First of all, how are you and your family doing in these COVID-19 times?
Paul Wilke: We’re fortunate to all be healthy. We’ve managed to adhere to being as socially distant as possible, only going out for the bare necessities, socially gathering responsibly, and of course, wearing masks wherever we go.
Tell us about you, your career, how you founded Upright Position.
Paul Wilke: I founded Upright back in 2012 with one goal in mind: How to build what I do well into something that can help others. What started as me as a one-man-band PR company quickly grew into a medium-sized PR firm made up of talented people committed to telling our clients’ stories with integrity.
How does Upright Position innovate?
Paul Wilke: Most of our employees have been either journalists, clients or have worked in big PR firms…or worked for a combination of all three. There’s a disconnect between reporters, clients, and PR firms, and our innovation comes from breaking down the barriers across those three parties in a very simple way…telling our clients’ stories in a way that resonates with reporters without hyperbole. To do this, we end up serving journalists as much as we do our clients.
How the coronavirus pandemic affects your business, and how are you coping?
Paul Wilke: It’s been tough. The pandemic hit the PR world in ways I’m not sure most people expected: Clients put more pressure on public relations to tell their stories at a time when reporters were losing their jobs, having their beats reassigned, and covering less of the stories they used to cover to focus more on COVID-19-related content. This created a paradox: we had to work harder to get coverage for our clients in a space where reporters were writing less about the topics they used to write. In that paradox, something has to give, and in many cases, companies scaled back PR budgets. Thankfully, most of our clients understood the paradox and were willing to adjust and try some of the new ideas we were suggesting.
Did you have to make difficult choices, and what are the lessons learned?
Paul Wilke: We recognized early on that the business was going to change, and in the short term, not for the better. We made sure we were set up to weather the storm as best as we could. We ended up reducing headcount slightly…which is something you never want to do, but for the sake of the long term, it was necessary. We also learned that at the outset of a crisis, you really have no idea how long it is going to last, so you should be prepared for an open-ended timeline.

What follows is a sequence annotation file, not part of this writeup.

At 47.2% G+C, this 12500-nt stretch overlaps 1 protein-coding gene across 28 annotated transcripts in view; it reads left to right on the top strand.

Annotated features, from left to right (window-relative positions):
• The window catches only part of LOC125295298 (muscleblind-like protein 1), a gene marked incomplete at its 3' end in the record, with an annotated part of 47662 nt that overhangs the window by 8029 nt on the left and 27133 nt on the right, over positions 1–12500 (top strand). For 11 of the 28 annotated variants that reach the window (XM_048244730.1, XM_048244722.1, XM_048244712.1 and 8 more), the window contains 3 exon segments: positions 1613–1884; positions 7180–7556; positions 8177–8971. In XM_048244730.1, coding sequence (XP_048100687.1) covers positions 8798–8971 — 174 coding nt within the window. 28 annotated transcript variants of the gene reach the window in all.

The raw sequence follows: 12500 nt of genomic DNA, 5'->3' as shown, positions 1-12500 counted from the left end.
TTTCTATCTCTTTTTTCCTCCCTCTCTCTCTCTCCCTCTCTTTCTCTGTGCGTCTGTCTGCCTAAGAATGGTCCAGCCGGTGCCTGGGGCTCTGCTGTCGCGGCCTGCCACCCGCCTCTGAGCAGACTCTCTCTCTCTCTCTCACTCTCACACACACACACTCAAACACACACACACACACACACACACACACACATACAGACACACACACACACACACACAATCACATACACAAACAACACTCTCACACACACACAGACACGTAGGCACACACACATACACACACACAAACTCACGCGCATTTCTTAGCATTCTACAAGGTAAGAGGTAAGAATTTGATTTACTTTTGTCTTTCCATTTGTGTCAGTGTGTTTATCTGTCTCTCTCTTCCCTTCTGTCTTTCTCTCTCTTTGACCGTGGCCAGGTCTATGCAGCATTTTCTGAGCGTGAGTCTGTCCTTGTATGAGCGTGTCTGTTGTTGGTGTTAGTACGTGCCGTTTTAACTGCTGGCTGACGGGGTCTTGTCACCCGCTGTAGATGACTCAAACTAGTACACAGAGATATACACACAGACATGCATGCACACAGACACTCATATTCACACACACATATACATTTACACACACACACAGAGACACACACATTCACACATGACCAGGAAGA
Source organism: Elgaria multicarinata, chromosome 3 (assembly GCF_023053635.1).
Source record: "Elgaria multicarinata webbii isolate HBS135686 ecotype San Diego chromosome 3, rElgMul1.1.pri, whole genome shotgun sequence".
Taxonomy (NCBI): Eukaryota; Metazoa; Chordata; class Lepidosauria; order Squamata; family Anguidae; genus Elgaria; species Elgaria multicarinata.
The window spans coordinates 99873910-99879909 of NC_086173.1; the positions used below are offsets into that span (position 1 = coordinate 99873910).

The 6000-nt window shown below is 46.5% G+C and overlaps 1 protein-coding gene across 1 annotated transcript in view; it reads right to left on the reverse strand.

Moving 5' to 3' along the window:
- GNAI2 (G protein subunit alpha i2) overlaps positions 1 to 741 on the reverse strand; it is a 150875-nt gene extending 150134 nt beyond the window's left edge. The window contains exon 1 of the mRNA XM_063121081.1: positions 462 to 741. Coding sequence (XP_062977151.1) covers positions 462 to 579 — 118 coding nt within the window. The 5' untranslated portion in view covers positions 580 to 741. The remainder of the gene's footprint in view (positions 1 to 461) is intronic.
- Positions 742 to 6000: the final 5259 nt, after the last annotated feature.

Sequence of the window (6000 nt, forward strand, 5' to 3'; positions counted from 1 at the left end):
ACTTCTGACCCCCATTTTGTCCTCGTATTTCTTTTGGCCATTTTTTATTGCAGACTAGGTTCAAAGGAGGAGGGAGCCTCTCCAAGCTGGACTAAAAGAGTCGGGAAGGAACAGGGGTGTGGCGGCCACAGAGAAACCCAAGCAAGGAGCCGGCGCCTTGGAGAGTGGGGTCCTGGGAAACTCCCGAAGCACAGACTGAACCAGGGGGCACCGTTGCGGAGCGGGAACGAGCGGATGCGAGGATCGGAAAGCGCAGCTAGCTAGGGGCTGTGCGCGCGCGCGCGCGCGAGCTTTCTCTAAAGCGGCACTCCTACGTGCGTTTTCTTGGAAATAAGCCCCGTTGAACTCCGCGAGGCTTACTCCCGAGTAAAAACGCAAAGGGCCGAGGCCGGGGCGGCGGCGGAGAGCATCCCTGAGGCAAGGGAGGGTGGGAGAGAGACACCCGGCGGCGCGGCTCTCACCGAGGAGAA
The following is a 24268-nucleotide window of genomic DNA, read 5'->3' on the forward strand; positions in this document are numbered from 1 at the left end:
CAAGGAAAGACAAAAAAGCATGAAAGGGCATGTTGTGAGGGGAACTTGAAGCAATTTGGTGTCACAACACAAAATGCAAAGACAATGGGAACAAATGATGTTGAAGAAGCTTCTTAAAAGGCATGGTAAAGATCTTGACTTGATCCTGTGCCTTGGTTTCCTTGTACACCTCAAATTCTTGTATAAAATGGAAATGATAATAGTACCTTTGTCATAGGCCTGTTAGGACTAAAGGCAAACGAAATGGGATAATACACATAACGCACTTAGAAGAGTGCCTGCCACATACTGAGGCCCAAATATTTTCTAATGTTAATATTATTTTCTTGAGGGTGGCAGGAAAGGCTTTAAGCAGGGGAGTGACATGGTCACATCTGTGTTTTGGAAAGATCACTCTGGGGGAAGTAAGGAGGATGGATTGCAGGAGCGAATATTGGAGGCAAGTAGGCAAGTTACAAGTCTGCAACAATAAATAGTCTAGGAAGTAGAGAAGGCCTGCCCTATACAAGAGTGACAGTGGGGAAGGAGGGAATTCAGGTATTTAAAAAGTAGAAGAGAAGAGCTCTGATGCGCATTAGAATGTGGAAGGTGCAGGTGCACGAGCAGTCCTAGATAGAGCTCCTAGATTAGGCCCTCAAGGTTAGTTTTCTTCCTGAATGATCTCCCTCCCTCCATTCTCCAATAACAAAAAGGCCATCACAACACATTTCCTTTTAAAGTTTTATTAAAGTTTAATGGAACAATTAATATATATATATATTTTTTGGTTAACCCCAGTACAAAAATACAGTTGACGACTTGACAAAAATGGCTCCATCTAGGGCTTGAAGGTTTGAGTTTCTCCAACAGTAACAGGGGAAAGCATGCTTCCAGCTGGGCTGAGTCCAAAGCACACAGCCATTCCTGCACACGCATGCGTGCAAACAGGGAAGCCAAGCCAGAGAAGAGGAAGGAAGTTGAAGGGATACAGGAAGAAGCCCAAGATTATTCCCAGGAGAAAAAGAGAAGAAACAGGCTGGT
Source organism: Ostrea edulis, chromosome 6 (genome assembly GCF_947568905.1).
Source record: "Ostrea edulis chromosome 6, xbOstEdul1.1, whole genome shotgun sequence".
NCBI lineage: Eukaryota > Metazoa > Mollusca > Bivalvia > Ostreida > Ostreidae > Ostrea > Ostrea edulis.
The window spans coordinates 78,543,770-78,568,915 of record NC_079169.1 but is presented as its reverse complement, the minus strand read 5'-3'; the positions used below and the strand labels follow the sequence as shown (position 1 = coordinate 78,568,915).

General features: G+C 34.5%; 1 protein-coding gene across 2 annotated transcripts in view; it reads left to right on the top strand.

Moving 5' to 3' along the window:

How do you deal with stress and anxiety? How do you project yourself and your company in the future?
Paul Wilke: Everyone deals with stress differently…I tend to dive deeper into work. On the positive side, that helps keep work moving. On the negative, it can create a stress vicious cycle. With regards to projecting… I try to be honest and upfront about where we are as a company and what we’re thinking of doing. I’ve spent a lot of time during the pandemic identifying ways to keep our clients in coverage and figure out how the public relations world will change, post-pandemic…and it will change.
Who are your competitors? And how do you plan to stay in the game?
Paul Wilke: We don’t have specific competitors. The good news is that there’s enough business for public relations to go around for everyone, which is why I feel like I have what I call peer friendships rather than adversaries. We plan on staying in the game by recognizing that what worked in terms of media relations 8 months ago does not work now…and will not work in the future. Additionally, we’re in the final stages of launching a new media company…thing of it as farm to table PR and content!
Your final thoughts?
Paul Wilke: 2020 (and possibly 2021) will go down as the time when everything in business is re-thought…whether it’s the merits of working from home to the value and use of the commercial real estate. People are ready to do different things, try different approaches. For that, I’m optimistic.
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